Despite the fact that 1199 represented hospital workers, and the hospital association represented their employers, 1199’s then-President Dennis Rivera saw the value in speaking as one.

The service workers were “full-bore allies in the effort to get the GPOs,” recalled Zweig. “And then suddenly, they stopped.”

In 1999, the union and Greater New York together spent $10 million on an Albany campaign, smashing lobbying records — and winning a major expansion of health programs for the uninsured. Their joint campaigns have since dented the poll numbers of multiple New York governors, and their collective bargaining agreements have set aside tens of millions of dollars for such advertising, while also bringing steady raises to hospital workers.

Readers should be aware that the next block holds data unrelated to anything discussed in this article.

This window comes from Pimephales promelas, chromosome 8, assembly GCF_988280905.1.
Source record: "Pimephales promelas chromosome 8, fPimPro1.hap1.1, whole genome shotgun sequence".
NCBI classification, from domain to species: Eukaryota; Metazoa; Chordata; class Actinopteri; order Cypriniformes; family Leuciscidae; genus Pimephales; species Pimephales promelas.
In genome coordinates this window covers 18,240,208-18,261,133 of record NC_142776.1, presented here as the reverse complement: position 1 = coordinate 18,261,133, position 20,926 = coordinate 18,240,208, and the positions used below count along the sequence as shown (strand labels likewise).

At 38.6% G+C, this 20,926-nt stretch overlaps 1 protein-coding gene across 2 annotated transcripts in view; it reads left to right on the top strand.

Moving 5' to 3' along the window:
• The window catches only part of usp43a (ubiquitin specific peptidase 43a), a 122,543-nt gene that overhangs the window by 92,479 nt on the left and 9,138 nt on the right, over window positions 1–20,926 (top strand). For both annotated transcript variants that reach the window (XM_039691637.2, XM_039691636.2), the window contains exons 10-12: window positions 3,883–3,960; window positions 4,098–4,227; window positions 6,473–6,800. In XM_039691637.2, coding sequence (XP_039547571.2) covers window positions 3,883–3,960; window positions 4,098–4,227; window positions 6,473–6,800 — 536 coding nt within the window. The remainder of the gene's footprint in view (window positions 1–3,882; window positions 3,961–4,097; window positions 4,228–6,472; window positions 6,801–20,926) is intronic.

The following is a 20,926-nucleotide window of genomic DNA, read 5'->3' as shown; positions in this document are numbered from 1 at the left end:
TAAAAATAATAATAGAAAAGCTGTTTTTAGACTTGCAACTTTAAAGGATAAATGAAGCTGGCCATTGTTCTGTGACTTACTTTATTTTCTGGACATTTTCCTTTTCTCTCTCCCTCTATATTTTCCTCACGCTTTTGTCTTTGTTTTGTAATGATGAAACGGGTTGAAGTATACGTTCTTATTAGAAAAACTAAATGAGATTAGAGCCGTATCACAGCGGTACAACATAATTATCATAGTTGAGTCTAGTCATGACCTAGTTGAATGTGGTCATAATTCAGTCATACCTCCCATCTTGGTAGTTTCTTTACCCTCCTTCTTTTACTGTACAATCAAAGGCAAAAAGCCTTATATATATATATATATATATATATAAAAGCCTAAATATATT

Rivera left the local union in 2007 for a position at the international SEIU. When he testified before Congress in 2009 about rising health care costs, he did not mention group purchasing reform, an SEIU priority five years earlier.

Rivera worked as a consultant for SEIU through 2018, when he also began consulting for Greater New York, records show. In 2021 and 2022, Greater New York paid a Puerto Rico-based company Rivera runs $300,000 a year for strategic advice on health care policy.

Hochul’s proposal “stinks,” Raske said. His is like “going to the moon in a spacecraft.”

SEIU’s press office did not respond to a question about why it stopped advocating for group purchasing reform. Rivera did not respond to multiple attempts to contact him.